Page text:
ON MENTAL ILLNESS: The Facts of Aging

Jack Bragen
Friday August 21, 2015 - 03:43:00 PM

Persons with mental illness often do not live very long. I have known several who died in their forties or early fifties through natural causes, while others have died, even younger, through suicide.  

Persons with mental illness often have health issues related to psychiatric medications, or due to concomitant effects of behavior created by the illness. For example, it is harder for some persons with mental illness to maintain good dental hygiene; bad teeth affect overall health.  

If we make it to and beyond middle age, we are faced with the same basic facts that affect all forms of life--the organism grows old, deteriorates, and dies. It is almost like a rite of passage, when and if we get to the point where we must face the effects of age. When and if we reach fifty, we probably become more conscious that we won't be here forever.  

What can we do about this? Well, we could try to take better care of ourselves, prevent excessive intake of food, not smoke, and get exercise. This could greatly extend our lifespans. Secondly, we should try to enjoy life under whatever circumstances currently exist. We do not always have the power to change life circumstances for the better. Yet we could mess up our current circumstances and make them a lot worse. Preventing the latter of these is probably a good idea.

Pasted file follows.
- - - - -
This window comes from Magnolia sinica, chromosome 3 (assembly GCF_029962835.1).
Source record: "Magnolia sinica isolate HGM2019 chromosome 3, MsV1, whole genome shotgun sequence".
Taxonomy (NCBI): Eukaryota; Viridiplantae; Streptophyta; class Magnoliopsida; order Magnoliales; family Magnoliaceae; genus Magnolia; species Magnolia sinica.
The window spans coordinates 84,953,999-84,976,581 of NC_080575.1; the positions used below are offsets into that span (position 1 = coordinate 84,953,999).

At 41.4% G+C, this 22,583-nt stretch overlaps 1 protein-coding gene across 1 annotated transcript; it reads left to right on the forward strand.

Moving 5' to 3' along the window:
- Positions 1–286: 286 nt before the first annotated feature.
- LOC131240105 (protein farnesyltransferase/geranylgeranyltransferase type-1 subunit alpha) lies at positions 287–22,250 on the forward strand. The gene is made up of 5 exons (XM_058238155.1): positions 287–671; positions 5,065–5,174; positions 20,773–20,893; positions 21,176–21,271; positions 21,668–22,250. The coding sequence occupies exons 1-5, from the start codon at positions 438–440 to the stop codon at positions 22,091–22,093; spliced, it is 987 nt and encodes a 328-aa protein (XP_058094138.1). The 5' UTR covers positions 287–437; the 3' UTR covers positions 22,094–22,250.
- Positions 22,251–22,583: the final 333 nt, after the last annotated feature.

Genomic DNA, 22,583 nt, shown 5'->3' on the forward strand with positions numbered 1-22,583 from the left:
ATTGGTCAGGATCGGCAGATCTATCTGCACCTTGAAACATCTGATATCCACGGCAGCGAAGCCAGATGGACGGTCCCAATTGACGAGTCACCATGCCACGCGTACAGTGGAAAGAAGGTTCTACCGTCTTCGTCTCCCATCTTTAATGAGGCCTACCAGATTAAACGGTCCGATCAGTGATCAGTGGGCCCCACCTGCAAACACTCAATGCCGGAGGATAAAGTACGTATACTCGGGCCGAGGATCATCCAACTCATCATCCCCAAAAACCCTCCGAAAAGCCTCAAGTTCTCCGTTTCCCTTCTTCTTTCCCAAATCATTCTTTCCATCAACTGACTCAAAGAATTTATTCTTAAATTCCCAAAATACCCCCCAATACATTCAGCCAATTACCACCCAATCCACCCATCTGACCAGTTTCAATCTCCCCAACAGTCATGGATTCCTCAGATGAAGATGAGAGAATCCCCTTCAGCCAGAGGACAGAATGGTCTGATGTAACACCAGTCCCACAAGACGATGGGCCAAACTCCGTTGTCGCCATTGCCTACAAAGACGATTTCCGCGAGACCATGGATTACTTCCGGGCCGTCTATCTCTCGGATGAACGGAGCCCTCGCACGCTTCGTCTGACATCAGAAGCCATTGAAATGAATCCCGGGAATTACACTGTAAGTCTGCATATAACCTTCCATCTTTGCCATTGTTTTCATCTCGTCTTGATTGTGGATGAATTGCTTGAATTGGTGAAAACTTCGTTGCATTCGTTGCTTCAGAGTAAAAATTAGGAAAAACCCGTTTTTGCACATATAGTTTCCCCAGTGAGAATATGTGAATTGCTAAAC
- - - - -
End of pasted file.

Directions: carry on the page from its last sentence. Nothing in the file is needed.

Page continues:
About enjoyment--it can help if we internally grant ourselves permission to enjoy things. If we think everything is awful, and we must fix things before we can be happy, then we are postponing happiness--usually a bad idea.  

When my father (not mentally ill) got older, he began to do things he had been postponing because he didn't know how much longer he would be around. He traveled. He visited relatives on the east coast. And I don't know what else he did, I can't ask him.  

Persons with psychiatric illness have a life expectancy about twenty-five years less than average. I know a woman in her early fifties who is badly crippled, must walk with a walker, and is physically falling apart because, for years, she believed she didn't have to deal with her diabetes. Then I look at myself--I am overweight, and I have other health risks, including a number of risk factors for a heart attack. Yet, so far so good. If I were a millionaire, I would get a tummy tuck and see a personal trainer.  

It can require some amount of bravery to acknowledge that certain things aren't likely to get better.  

From a more accepting perspective, we could view mortality as a safety valve. By this, I mean that nothing lasts forever, not the good things we cherish, or the bad things we dread.  

Unless your name is Nostradamus, you cannot predict the future. I look forward to seeing everything change, and to seeing small miracles and the unexpected. Life is truly a gift, and it would be foolish not to enjoy it.